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China the monster.
jacsar
post Posted: Jun 3 2019, 12:01 AM
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In Reply To: nipper's post @ Jun 2 2019, 04:21 PM

thanks nipper, was on one of the Qantas crews that was part of the evacuation of westerners out of Beijing.. photos always bring back many memories


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nipper
post Posted: Jun 2 2019, 04:21 PM
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The thread title is China the Monster. Thirty years on ....

https://www.npr.org/sections/pictureshow/20...ng-on-for-china



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"Every long-term security is nothing more than a claim on some expected future stream of cash that will be delivered into the hands of investors over time. For a given stream of expected future cash payments, the higher the price investors pay today for that stream of cash, the lower the long-term return they will achieve on their investment over time." - Dr John Hussman

"If I had even the slightest grasp upon my own faculties, I would not make essays, I would make decisions." ― Michel de Montaigne

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PeterH
post Posted: May 5 2019, 10:49 AM
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In Reply To: triage's post @ May 5 2019, 08:04 AM

Kyle Bass is nearly always the smartest guy in the room. Trouble is that he is an American, worse still, a Texan. And Americans just don't get China. They don't get Asia. They don't get anywhere in the world other than the USA. So while he has an extraordinarily incisive and quick mind, his output must be seen in the framework of his handicap.

Bass can still be seen regularly on Real Vision and I would never fail to watch whenever he shows up, but you have to pay for it. He now also appears on Real Vision sometimes as an interviewer of other gurus and he is possibly at his best in this role.
Another guy I would rate with Bass is Jim Grant who also shows up on Real Vision, although we haven't seen him recently. He has possibly a better world view than Bass.


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triage
post Posted: May 5 2019, 08:04 AM
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Kyle Bass was one of a group of analysts on China that I used to regularly listen to. I've not seen or read anything by him for years but my memory was that he made some couregous predictions which did not quite come to pass and he lost his standing somewhat. Anyway I've stumbled across this recent presentation by him in which he sort of comes across as a USA USA MAGA sort of spruiker rather than a rational analyst.

Interesting what he says about Hong Kong - it has been defying the odds pretty much for as long as I've had anything to do with it. I agree it is overextended in all sorts of ways but then again that has been the case for decades. Who is to say that now is the time it will all crash and burn. From a personal angle it would be not the worst thing to happen if HK hit a (small) wall as I know a few HKers who think that they are invincible as investors and who could do with an ego check (imo).

Also interesting how he is keen for Trumpy not to sign a trade agreement with China but rather wait them out for another six months until they have no choice but to submit, along the lines of the USSR collapsing. Again, I suspect that that is too simplistic a take on things because there is nothing to suggest that the Chinese Communist Party has reached a similar place to the Soviets under Gorbachev. China effectively stood by the US during the GFC and if they think that the US is successfully destabilising them now then there will be repercussions. But anyway USA USA MAGA.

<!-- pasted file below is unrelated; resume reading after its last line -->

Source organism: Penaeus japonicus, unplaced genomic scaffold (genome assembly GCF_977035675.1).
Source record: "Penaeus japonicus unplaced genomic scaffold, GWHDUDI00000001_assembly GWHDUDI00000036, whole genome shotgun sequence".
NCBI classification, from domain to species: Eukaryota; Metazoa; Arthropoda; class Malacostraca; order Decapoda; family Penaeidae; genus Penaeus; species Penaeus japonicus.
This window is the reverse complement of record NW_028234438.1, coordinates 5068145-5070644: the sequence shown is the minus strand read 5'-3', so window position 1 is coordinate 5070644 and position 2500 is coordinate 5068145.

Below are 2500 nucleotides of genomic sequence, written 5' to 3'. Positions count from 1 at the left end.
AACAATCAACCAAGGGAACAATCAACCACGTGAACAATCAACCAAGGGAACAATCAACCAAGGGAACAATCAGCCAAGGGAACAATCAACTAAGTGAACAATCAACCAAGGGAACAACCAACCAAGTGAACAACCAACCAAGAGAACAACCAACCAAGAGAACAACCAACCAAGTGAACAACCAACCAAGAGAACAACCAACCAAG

https://www.youtube.com/watch?v=nFHblUtKOhw



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"The market can stay irrational longer than you can stay solvent." John Maynard Keynes

"The crisis takes a much longer time coming than you think, and then it happens much faster than you would have thought." Rudiger Dornbush

Mozart fixes everything and Messi is a dog
 
mullokintyre
post Posted: Mar 14 2019, 02:18 PM
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From Bloombergs


QUOTE
For years, China’s biggest borrowers relied on accounting alchemy to prop up their balance sheets. Those days are over.

Corporate perpetual bonds have almost always been recognized by Chinese auditors as equity, not debt. That enabled state-owned enterprises to borrow billions of dollars without it showing up that way.

As part of its effort to shine a light on hidden debt, the Ministry of Finance earlier this year announced changes to its treatment of such securities. Now more than $360 billion worth of bonds could be reclassified as liabilities.

Of the 1,227 perpetual notes outstanding, almost all are issued by central or regional SOEs. It comes as little surprise that more than 70 percent of these issues get a pristine AAA rating.

Closing the Loophole
New issues of perpetuals fell off a cliff after the Ministry of Finance announced changes to their accounting treatment in late Januar

Perpetuals tend to have a call option, allowing the issuer to repay its debt in three to five years. If the borrower chooses not to do so, it has to reset its coupon rate, often paying 3 percentage points to 5 percentage points more. As a result, most chose to avoid the steeper interest costs: Of the 81 issues that have hit their call dates since issuance took off in 2014, roughly 90 percent decided to retire their debt.

In its announcement on Jan. 28, the Ministry of Finance decided these securities should be rightfully classified as fixed income. Perpetuals that have the same credit ranking as senior debt, or a step-up coupon rate much higher than the industry standard, also will need to be reclassified, the government said.